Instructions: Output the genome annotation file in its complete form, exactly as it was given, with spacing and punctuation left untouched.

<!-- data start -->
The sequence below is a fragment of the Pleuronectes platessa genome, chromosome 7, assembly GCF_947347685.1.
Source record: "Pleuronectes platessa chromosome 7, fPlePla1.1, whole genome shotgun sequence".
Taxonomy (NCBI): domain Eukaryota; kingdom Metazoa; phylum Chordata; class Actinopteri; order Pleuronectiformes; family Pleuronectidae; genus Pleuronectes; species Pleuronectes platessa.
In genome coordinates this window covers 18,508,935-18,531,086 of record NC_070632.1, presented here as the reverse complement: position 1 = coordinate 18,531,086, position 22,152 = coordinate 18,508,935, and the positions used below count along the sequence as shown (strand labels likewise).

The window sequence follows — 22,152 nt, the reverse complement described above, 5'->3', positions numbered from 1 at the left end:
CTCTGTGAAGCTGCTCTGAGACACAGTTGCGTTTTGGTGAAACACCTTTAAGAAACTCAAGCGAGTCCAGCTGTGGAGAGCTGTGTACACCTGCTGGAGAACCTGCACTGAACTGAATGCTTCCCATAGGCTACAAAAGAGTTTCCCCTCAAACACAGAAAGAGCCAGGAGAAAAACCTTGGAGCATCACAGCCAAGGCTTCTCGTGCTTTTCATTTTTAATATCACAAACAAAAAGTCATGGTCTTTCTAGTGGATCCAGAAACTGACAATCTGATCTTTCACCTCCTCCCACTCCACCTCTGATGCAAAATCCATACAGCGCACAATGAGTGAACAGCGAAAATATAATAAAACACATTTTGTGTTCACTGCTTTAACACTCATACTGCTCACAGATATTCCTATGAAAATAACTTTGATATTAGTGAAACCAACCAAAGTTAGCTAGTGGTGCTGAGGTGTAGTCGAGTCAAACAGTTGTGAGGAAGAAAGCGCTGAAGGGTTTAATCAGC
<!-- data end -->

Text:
The sequence below is a fragment of the Pleuronectes platessa genome, chromosome 7, assembly GCF_947347685.1.
Source record: "Pleuronectes platessa chromosome 7, fPlePla1.1, whole genome shotgun sequence".
Taxonomy (NCBI): domain Eukaryota; kingdom Metazoa; phylum Chordata; class Actinopteri; order Pleuronectiformes; family Pleuronectidae; genus Pleuronectes; species Pleuronectes platessa.
In genome coordinates this window covers 18,508,935-18,531,086 of record NC_070632.1, presented here as the reverse complement: position 1 = coordinate 18,531,086, position 22,152 = coordinate 18,508,935, and the positions used below count along the sequence as shown (strand labels likewise).

The window sequence follows — 22,152 nt, the reverse complement described above, 5'->3', positions numbered from 1 at the left end:
CTCTGTGAAGCTGCTCTGAGACACAGTTGCGTTTTGGTGAAACACCTTTAAGAAACTCAAGCGAGTCCAGCTGTGGAGAGCTGTGTACACCTGCTGGAGAACCTGCACTGAACTGAATGCTTCCCATAGGCTACAAAAGAGTTTCCCCTCAAACACAGAAAGAGCCAGGAGAAAAACCTTGGAGCATCACAGCCAAGGCTTCTCGTGCTTTTCATTTTTAATATCACAAACAAAAAGTCATGGTCTTTCTAGTGGATCCAGAAACTGACAATCTGATCTTTCACCTCCTCCCACTCCACCTCTGATGCAAAATCCATACAGCGCACAATGAGTGAACAGCGAAAATATAATAAAACACATTTTGTGTTCACTGCTTTAACACTCATACTGCTCACAGATATTCCTATGAAAATAACTTTGATATTAGTGAAACCAACCAAAGTTAGCTAGTGGTGCTGAGGTGTAGTCGAGTCAAACAGTTGTGAGGAAGAAAGCGCTGAAGGGTTTAATCAGC